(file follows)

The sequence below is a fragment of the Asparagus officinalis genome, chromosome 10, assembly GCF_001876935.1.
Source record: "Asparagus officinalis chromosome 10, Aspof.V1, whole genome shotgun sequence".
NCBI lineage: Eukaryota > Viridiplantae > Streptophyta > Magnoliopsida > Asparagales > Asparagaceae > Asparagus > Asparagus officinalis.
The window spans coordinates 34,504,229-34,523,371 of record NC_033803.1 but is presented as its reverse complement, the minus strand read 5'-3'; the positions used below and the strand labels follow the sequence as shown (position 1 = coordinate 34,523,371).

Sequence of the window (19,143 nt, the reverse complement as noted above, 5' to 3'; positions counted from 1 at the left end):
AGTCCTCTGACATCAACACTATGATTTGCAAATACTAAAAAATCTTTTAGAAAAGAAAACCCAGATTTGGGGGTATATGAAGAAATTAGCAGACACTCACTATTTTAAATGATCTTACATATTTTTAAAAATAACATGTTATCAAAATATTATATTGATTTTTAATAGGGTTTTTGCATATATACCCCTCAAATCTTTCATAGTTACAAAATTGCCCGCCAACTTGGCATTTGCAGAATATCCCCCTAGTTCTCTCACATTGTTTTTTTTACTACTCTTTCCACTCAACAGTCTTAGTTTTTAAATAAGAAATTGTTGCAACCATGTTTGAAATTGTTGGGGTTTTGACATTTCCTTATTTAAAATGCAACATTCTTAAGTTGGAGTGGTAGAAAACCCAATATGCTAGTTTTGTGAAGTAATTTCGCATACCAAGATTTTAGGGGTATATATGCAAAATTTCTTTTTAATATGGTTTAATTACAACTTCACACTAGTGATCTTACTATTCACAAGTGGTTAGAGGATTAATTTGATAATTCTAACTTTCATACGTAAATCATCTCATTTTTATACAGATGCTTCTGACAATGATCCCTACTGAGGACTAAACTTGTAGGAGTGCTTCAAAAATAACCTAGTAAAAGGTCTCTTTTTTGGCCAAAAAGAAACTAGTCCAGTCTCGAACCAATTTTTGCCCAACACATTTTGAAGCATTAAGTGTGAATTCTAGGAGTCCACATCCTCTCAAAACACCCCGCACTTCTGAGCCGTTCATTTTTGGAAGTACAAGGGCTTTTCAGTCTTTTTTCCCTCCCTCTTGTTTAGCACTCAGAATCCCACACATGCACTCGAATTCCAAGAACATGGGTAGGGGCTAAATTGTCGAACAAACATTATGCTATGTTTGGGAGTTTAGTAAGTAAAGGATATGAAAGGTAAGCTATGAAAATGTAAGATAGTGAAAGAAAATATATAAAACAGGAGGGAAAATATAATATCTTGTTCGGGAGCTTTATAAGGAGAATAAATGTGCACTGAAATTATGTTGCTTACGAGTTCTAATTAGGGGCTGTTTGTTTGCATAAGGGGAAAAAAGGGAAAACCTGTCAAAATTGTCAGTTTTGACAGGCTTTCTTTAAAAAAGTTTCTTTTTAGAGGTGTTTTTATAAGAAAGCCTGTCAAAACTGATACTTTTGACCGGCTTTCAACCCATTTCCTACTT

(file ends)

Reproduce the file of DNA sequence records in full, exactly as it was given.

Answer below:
The sequence below is a fragment of the Asparagus officinalis genome, chromosome 10, assembly GCF_001876935.1.
Source record: "Asparagus officinalis chromosome 10, Aspof.V1, whole genome shotgun sequence".
NCBI lineage: Eukaryota > Viridiplantae > Streptophyta > Magnoliopsida > Asparagales > Asparagaceae > Asparagus > Asparagus officinalis.
The window spans coordinates 34,504,229-34,523,371 of record NC_033803.1 but is presented as its reverse complement, the minus strand read 5'-3'; the positions used below and the strand labels follow the sequence as shown (position 1 = coordinate 34,523,371).

Sequence of the window (19,143 nt, the reverse complement as noted above, 5' to 3'; positions counted from 1 at the left end):
AGTCCTCTGACATCAACACTATGATTTGCAAATACTAAAAAATCTTTTAGAAAAGAAAACCCAGATTTGGGGGTATATGAAGAAATTAGCAGACACTCACTATTTTAAATGATCTTACATATTTTTAAAAATAACATGTTATCAAAATATTATATTGATTTTTAATAGGGTTTTTGCATATATACCCCTCAAATCTTTCATAGTTACAAAATTGCCCGCCAACTTGGCATTTGCAGAATATCCCCCTAGTTCTCTCACATTGTTTTTTTTACTACTCTTTCCACTCAACAGTCTTAGTTTTTAAATAAGAAATTGTTGCAACCATGTTTGAAATTGTTGGGGTTTTGACATTTCCTTATTTAAAATGCAACATTCTTAAGTTGGAGTGGTAGAAAACCCAATATGCTAGTTTTGTGAAGTAATTTCGCATACCAAGATTTTAGGGGTATATATGCAAAATTTCTTTTTAATATGGTTTAATTACAACTTCACACTAGTGATCTTACTATTCACAAGTGGTTAGAGGATTAATTTGATAATTCTAACTTTCATACGTAAATCATCTCATTTTTATACAGATGCTTCTGACAATGATCCCTACTGAGGACTAAACTTGTAGGAGTGCTTCAAAAATAACCTAGTAAAAGGTCTCTTTTTTGGCCAAAAAGAAACTAGTCCAGTCTCGAACCAATTTTTGCCCAACACATTTTGAAGCATTAAGTGTGAATTCTAGGAGTCCACATCCTCTCAAAACACCCCGCACTTCTGAGCCGTTCATTTTTGGAAGTACAAGGGCTTTTCAGTCTTTTTTCCCTCCCTCTTGTTTAGCACTCAGAATCCCACACATGCACTCGAATTCCAAGAACATGGGTAGGGGCTAAATTGTCGAACAAACATTATGCTATGTTTGGGAGTTTAGTAAGTAAAGGATATGAAAGGTAAGCTATGAAAATGTAAGATAGTGAAAGAAAATATATAAAACAGGAGGGAAAATATAATATCTTGTTCGGGAGCTTTATAAGGAGAATAAATGTGCACTGAAATTATGTTGCTTACGAGTTCTAATTAGGGGCTGTTTGTTTGCATAAGGGGAAAAAAGGGAAAACCTGTCAAAATTGTCAGTTTTGACAGGCTTTCTTTAAAAAAGTTTCTTTTTAGAGGTGTTTTTATAAGAAAGCCTGTCAAAACTGATACTTTTGACCGGCTTTCAACCCATTTCCTACTT